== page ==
Deletion of Notch signaling in a mouse mammary stem cell (MaSC) enriched population, resulted in increased stem cell activity in vivo, as well as formation of aberrant end buds, indicating a role for endogenous Notch signaling in limiting MaSC expansion (Bouras et al., 2008).
Notch positive cells are evenly distributed in mammary ducts of post-pubertal mice. Inhibition of Notch signaling in both basal and luminal cells of the postnatal mouse mammary gland can lead to an imbalance in the proportion of basal and luminal cells resulting in basal cell expansion (Buono et al., 2006). This suggests that Notch can regulate epithelial cell fate and may impact stem cell activity. Notch signaling also targets luminal progenitor cells for expansion, leading to hyperplasia and tumor development (Bouras et al., 2008). These data indicate that signaling by one or more members of the Notch family of receptors promotes luminal cell fate commitment. Mammary alveolar units originate from alveolar luminal epithelial cells that line the ducts. Targeted disruption of Notch expression or Notch signaling in the mouse mammary gland during pregnancy has also revealed that Notch signaling regulates alveolar cell maintenance (Buono et al., 2006; Raafat et al., 2009). Interestingly, the mammary gland appears grossly normal in Notch3 and Notch4 knockout mice, suggesting that Notch1, Notch2 or multiple Notch genes function redundantly to control cell fate specification, proliferation and differentiation in this tissue.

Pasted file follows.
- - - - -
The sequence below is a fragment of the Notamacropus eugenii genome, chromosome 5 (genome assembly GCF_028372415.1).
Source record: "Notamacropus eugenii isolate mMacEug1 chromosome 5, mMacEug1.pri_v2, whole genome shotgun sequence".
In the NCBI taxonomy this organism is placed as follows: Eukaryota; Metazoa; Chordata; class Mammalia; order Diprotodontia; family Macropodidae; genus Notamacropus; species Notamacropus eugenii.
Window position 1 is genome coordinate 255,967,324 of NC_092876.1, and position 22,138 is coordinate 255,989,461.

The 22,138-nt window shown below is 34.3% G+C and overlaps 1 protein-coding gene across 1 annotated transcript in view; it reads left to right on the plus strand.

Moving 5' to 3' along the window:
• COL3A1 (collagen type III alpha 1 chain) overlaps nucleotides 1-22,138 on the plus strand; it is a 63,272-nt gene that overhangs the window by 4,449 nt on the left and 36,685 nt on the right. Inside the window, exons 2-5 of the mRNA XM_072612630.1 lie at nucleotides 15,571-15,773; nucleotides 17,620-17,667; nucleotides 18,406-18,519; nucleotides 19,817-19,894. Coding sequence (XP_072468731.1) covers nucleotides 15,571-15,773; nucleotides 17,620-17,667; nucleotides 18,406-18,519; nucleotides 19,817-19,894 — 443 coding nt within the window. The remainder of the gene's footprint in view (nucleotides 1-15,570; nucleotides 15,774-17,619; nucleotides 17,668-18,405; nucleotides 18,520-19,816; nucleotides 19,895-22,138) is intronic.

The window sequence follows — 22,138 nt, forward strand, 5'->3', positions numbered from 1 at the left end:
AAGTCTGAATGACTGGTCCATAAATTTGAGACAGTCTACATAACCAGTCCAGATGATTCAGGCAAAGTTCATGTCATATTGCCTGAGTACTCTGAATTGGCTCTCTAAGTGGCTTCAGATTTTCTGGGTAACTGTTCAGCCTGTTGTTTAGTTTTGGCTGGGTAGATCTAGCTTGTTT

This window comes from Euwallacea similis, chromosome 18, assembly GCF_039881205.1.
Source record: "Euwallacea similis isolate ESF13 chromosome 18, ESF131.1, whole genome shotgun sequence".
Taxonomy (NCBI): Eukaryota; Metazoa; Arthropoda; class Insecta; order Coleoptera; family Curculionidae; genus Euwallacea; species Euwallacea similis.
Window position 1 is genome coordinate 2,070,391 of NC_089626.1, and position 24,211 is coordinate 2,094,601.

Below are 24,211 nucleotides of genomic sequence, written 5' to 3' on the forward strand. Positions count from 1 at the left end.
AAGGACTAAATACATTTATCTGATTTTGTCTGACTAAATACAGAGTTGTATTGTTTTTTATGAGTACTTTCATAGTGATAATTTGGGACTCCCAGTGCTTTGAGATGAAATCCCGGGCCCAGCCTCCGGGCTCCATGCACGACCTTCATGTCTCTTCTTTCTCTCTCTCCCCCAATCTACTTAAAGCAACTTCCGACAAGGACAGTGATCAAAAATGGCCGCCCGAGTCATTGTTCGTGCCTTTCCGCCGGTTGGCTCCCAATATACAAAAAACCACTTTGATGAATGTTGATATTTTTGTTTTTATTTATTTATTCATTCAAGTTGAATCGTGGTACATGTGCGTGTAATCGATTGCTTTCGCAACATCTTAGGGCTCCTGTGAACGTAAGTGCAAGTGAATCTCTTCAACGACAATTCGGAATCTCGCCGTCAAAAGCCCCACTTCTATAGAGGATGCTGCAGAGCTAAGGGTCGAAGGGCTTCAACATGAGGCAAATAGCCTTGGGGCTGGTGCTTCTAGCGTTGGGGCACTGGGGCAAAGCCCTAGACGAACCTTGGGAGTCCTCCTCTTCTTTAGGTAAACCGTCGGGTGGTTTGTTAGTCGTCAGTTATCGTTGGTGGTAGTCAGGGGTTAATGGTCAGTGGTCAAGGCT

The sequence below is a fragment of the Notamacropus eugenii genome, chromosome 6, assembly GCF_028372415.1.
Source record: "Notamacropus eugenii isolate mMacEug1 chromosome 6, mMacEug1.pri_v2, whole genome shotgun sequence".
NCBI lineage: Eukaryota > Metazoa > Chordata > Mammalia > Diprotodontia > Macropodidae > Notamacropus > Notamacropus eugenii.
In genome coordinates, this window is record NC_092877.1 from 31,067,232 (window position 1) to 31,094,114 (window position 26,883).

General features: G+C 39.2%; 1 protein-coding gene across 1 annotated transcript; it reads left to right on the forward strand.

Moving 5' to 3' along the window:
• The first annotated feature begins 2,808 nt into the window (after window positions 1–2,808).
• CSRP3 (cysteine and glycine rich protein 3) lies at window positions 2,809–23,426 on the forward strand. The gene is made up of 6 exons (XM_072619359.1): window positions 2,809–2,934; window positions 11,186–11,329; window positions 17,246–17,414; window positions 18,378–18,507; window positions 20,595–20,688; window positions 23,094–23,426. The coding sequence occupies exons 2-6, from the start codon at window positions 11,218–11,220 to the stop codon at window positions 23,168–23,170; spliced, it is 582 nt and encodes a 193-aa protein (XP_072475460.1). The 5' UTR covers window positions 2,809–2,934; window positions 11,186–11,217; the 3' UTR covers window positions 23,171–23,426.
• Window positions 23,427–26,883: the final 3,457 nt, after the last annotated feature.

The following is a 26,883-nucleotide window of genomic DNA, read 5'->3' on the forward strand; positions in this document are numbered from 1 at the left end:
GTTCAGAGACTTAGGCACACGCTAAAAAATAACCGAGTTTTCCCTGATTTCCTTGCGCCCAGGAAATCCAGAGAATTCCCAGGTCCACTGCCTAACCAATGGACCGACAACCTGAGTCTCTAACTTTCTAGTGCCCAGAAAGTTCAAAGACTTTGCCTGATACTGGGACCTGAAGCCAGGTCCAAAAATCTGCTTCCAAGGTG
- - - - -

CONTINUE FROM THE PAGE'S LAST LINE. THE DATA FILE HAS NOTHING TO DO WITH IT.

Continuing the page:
In the normal mammary gland, the percentage of Notch1 and Notch3 expressing cells was lowest during early pregnancy and lactation (Figure 6B). It is interesting, therefore, that transgenic mice overexpressing activated Notch1 or Notch3 were unable to feed their pups because of impaired ductal and lobulo-alveolar mammary gland development. In addition the β-casein gene promoter was repressed in these mice (Hu et al., 2006). Thus it is possible that the reduced number of cells expressing Notch1 and Notch3 in the mammary glands of pregnant and lactating mice is important for normal lobular alveolar development and lactation. Low expression levels and positive cell numbers of Notch4 in the mammary gland during development, suggest that the Notch4 levels are very low per cell. Like Notch1 and Notch3 transgenic mice, Notch4 transgenic mice expressing the intracellular domain of Notch4 were also incapable of lactation due a block in mammary lobular-alveolar development. This suggests that in addition to the number of cells expressing a particular activated Notch receptor, expression levels per cell is also important in determining the consequence of Notch signaling. Consistent with this hypothesis is the observation that in Drosophila severity of a Notch phenotype is influenced by the level of Notch ICD in the nucleus (Artavanis-Tsakonas et al, 1999). Of the ligands, levels of Jagged1 and Dll3 mRNA were highest throughout mammary development. DLL3 has been found to play a Notch-inhibitory role (Ladi et al., 2005). Jagged1 mRNA levels decreased markedly during late pregnancy after reaching peak expression in early pregnancy. The other ligands were expressed at lower levels throughout postnatal mammary gland development. In one study of human mammary tissue, using mRNA in situ hybridization, Jagged1 expression was detected in myoepithelium and high levels of Notch3 mRNA in adjacent luminal cells (Reedijk et al, 2005). In another study, Dll4, Jagged1, Jagged2, Notch1 and Notch3 mRNAs were detected by RT-PCR in tissue from reduction mammoplasty (expression of Dll1, Dll3, Notch2 and Notch4 mRNAs could not be detected) (Stylianou et al, 2006). In this study, Notch3 mRNA levels were higher than those for Notch1, while Jagged1 mRNA levels were higher than Jagged2, which is consistent with our data in the developing mouse mammary gland. This similarity is likely due to a conservation of Notch gene function during mammary gland development.